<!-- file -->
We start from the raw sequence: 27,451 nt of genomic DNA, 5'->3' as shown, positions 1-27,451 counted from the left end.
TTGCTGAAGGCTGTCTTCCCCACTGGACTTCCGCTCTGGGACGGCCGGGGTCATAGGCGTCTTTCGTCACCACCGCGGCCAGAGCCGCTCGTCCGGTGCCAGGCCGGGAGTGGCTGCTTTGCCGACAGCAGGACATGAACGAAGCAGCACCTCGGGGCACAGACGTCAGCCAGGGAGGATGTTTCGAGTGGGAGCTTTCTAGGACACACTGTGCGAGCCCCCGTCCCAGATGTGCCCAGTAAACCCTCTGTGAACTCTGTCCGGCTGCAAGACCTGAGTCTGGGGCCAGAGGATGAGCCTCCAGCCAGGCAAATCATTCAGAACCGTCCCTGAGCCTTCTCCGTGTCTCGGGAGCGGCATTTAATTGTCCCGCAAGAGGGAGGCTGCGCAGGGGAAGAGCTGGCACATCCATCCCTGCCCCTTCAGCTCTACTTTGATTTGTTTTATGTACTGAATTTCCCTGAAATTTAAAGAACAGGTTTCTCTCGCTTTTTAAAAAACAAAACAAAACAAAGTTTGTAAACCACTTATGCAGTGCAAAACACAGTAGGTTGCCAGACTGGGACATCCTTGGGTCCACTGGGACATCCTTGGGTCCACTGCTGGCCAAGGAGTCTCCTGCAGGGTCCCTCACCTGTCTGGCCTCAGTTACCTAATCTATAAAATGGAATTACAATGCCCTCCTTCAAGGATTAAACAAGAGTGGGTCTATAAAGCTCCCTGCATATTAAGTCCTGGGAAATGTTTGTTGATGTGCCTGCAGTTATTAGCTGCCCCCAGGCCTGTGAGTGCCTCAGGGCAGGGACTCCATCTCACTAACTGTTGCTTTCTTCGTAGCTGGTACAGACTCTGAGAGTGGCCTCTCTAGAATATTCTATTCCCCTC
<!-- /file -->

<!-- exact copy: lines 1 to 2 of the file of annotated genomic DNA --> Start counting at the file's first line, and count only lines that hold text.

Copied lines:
We start from the raw sequence: 27,451 nt of genomic DNA, 5'->3' as shown, positions 1-27,451 counted from the left end.
TTGCTGAAGGCTGTCTTCCCCACTGGACTTCCGCTCTGGGACGGCCGGGGTCATAGGCGTCTTTCGTCACCACCGCGGCCAGAGCCGCTCGTCCGGTGCCAGGCCGGGAGTGGCTGCTTTGCCGACAGCAGGACATGAACGAAGCAGCACCTCGGGGCACAGACGTCAGCCAGGGAGGATGTTTCGAGTGGGAGCTTTCTAGGACACACTGTGCGAGCCCCCGTCCCAGATGTGCCCAGTAAACCCTCTGTGAACTCTGTCCGGCTGCAAGACCTGAGTCTGGGGCCAGAGGATGAGCCTCCAGCCAGGCAAATCATTCAGAACCGTCCCTGAGCCTTCTCCGTGTCTCGGGAGCGGCATTTAATTGTCCCGCAAGAGGGAGGCTGCGCAGGGGAAGAGCTGGCACATCCATCCCTGCCCCTTCAGCTCTACTTTGATTTGTTTTATGTACTGAATTTCCCTGAAATTTAAAGAACAGGTTTCTCTCGCTTTTTAAAAAACAAAACAAAACAAAGTTTGTAAACCACTTATGCAGTGCAAAACACAGTAGGTTGCCAGACTGGGACATCCTTGGGTCCACTGGGACATCCTTGGGTCCACTGCTGGCCAAGGAGTCTCCTGCAGGGTCCCTCACCTGTCTGGCCTCAGTTACCTAATCTATAAAATGGAATTACAATGCCCTCCTTCAAGGATTAAACAAGAGTGGGTCTATAAAGCTCCCTGCATATTAAGTCCTGGGAAATGTTTGTTGATGTGCCTGCAGTTATTAGCTGCCCCCAGGCCTGTGAGTGCCTCAGGGCAGGGACTCCATCTCACTAACTGTTGCTTTCTTCGTAGCTGGTACAGACTCTGAGAGTGGCCTCTCTAGAATATTCTATTCCCCTC